Kansas City,
10
July
2018
|
07:47 PM
Europe/Amsterdam

Appendicitis: Symptoms, Surgery and the Benefits of Same-Day Discharge

Dr.+Tolu+Oyetunji

Appendectomy (removal of the appendix) is one of the most common emergent surgeries in children. More than 400 appendectomies are performed at Children’s Mercy each year, and of those patients, nearly 90 percent of those without rupture are discharged within four hours of surgery to recover comfortably at home.

We asked Dr. Tolulope Oyetunji, Director of Health Outcomes Research in the Department of Surgery, to discuss the symptoms of appendicitis and the benefits of same-day discharge.

What is appendicitis?

Dr. Oyetunji: Appendicitis is the inflammation and infection of the appendix, which can cause severe abdominal pain. One in 15 people will get appendicitis during their lifetime, and it’s most common in children and teens, usually between 8 and 20 years of age.

There’s really nothing that can be done to prevent appendicitis from happening based on our current understanding. However, early diagnosis and treatment are key, because if left untreated the appendix can rupture and cause your child to become extremely ill.

What are the symptoms of appendicitis?

Dr. Oyetunji: Every child experiences abdominal pain from time-to-time, but appendicitis has distinct symptoms that go beyond the run-of-the-mill stomachache.

While appendicitis is rare for children under the age of two, the symptoms for infants and toddlers include: fussiness, inconsolability, a distended abdomen and vomiting.

In older children, symptoms include: mild fever, significant pain in the lower abdomen (typically near the belly button initially that starts intermittently and then becomes constant usually on the right lower side of the abdomen), lack of appetite, nausea, vomiting and diarrhea (usually minimal).

If your child shows symptoms of appendicitis you should contact your pediatrician immediately.

How is appendicitis treated?

Dr. Oyetunji: The standard procedure for care is laparoscopic surgery, which is minimally invasive, when the appendix is not ruptured. At Children’s Mercy, we can still complete the procedure this way even if ruptured. Nearly 90 percent of our patients go home within four hours of surgery if there is no rupture.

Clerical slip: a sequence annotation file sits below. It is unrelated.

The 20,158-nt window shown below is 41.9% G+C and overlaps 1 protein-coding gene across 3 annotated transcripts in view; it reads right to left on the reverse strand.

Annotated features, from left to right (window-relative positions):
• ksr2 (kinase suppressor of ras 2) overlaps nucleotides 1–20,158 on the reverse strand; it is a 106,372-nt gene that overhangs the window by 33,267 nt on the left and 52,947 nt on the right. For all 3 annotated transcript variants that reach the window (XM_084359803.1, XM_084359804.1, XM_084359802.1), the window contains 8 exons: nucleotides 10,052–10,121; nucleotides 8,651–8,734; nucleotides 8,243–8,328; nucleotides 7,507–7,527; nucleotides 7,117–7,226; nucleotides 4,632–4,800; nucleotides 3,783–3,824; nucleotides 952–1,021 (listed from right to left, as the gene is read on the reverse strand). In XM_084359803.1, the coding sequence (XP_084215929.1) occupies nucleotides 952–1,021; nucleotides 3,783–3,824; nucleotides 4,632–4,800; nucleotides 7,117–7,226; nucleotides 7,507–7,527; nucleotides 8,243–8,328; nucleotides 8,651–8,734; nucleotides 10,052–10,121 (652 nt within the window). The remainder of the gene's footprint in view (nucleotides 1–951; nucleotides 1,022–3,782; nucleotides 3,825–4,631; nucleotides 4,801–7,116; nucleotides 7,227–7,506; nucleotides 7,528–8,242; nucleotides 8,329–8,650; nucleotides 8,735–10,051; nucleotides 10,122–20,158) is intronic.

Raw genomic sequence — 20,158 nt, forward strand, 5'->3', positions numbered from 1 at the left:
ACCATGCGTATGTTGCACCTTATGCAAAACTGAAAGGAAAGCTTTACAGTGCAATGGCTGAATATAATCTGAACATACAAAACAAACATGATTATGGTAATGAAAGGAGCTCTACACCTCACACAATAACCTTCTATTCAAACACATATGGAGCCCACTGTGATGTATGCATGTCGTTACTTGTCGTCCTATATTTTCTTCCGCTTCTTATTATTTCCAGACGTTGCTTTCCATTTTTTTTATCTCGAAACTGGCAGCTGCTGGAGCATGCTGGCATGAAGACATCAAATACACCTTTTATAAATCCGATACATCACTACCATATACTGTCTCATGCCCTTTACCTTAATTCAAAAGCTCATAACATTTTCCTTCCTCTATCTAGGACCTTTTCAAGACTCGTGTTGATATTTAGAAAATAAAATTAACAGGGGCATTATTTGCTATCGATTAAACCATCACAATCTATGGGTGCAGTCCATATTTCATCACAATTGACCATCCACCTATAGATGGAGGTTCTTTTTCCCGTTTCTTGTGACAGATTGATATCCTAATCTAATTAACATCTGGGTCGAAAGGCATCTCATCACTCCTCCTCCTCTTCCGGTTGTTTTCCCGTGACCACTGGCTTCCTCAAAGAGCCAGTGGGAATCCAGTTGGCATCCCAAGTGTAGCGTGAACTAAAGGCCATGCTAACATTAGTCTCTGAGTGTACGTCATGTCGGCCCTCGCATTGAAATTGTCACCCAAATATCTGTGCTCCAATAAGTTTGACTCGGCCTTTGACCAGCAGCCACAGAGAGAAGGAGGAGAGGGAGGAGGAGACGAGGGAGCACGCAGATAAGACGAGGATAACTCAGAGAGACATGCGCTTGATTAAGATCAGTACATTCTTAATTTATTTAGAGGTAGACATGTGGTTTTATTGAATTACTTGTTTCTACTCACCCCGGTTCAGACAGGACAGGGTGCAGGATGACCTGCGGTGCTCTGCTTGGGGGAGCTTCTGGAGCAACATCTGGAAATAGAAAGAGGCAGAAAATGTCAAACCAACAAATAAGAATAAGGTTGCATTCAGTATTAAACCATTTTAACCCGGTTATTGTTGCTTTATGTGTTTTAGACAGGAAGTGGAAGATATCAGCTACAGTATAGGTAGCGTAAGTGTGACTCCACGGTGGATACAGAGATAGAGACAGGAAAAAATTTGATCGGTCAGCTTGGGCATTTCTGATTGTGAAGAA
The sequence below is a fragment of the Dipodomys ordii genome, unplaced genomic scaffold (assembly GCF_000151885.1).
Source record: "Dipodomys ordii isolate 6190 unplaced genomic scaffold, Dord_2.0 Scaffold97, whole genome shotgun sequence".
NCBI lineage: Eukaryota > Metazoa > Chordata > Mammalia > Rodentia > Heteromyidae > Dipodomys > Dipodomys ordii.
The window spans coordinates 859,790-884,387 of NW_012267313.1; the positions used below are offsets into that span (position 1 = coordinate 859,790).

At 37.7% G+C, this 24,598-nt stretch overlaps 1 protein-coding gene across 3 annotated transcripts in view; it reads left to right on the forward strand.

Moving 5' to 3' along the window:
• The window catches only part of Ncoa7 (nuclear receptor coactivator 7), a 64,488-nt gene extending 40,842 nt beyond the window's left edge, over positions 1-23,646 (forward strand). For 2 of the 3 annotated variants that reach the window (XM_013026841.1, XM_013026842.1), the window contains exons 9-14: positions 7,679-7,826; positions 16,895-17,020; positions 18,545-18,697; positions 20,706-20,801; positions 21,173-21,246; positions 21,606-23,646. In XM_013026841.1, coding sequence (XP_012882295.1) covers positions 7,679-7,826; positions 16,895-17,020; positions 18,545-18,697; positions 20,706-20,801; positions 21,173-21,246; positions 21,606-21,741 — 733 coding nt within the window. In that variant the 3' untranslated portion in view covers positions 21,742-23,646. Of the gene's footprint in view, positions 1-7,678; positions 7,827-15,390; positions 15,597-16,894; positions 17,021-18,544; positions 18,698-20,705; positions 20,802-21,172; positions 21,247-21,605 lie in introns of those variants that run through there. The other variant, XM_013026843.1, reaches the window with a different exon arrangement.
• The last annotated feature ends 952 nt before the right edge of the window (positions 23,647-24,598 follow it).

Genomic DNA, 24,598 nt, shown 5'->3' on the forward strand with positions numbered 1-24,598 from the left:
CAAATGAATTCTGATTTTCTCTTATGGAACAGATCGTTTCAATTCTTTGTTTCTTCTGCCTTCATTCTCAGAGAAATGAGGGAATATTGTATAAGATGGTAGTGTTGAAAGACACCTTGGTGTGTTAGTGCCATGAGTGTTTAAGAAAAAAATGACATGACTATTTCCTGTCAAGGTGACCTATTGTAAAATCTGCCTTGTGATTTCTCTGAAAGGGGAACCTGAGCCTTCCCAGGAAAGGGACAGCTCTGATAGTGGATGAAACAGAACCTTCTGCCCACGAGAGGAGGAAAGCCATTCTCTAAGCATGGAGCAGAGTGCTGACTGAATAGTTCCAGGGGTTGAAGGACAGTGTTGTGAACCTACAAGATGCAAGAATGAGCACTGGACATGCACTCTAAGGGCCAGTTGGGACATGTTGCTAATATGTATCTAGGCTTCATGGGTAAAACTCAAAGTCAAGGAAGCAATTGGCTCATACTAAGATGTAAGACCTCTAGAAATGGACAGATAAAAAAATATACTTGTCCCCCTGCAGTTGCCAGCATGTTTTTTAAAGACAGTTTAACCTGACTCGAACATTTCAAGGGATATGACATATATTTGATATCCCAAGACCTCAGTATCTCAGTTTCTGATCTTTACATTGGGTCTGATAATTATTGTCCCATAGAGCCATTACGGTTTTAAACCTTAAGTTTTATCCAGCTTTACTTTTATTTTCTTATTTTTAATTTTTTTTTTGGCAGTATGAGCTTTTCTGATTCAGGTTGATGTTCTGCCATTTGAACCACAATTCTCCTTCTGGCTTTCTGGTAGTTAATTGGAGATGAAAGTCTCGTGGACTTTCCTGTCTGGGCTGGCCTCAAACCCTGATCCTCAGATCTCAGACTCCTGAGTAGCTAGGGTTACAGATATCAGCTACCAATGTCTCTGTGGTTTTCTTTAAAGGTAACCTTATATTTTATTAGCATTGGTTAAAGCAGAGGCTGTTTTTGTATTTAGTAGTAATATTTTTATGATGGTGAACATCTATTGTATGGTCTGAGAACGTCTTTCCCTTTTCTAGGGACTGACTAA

What is the advantage of going home the same day as surgery?

Dr. Oyetunji: There are several benefits. First, these are normally healthy children, so getting patients out of the hospital sooner reduces their risks of being around sicker patients.

Second, and the most important benefit according to feedback we have received, is convenience. An appendectomy isn’t a procedure parents can plan for in advance since it’s an emergent situation, and being in the hospital for several days can be a huge disruption for the entire family. In the past, a patient would be in the hospital for two to four days. Now, patients have the option of going home just hours after surgery if the appendix is not ruptured. Children recover better when they’re at home in a more familiar environment, and can sleep in their own beds. It also reduces the number of days kids miss school and parents miss work.

How common is same-day discharge for non-perforated appendectomies?

Dr. Oyetunji: It’s not as common as one would think. Many children treated in adult hospitals and even at some children’s hospitals will be required to stay an additional day or longer after surgery.

From our research we’ve created an evidence-based protocol to offer same-day discharge when possible, because the evidence-based research show it’s not associated with worse outcomes. When we first started offering same-day discharge in 2012 for non-ruptured appendicitis, only 28 percent of patient were going home the same day as surgery. Now that number is up 87 percent. Same-day discharge is a priority for the surgeons, nurses and anesthesiologists, and it’s become part of the culture at this hospital.

Patients can go home as soon as the pain is well-controlled, and resume normal eating habits and activities as soon as they leave the hospital. There are no restrictions.

Why would a child need to stay the night after surgery?

Dr. Oyetunji: While most children go home same day, there are some patients that need to stay the night if surgery ends late or if they have pain, nausea or other medical comorbidities. Some parents prefer their child stays in the hospital overnight and that’s ok too. The bottom line is we want what’s best for the patient and what is most convenient for the family.

 

Learn more about Appendicitis Surgery at Children’s Mercy.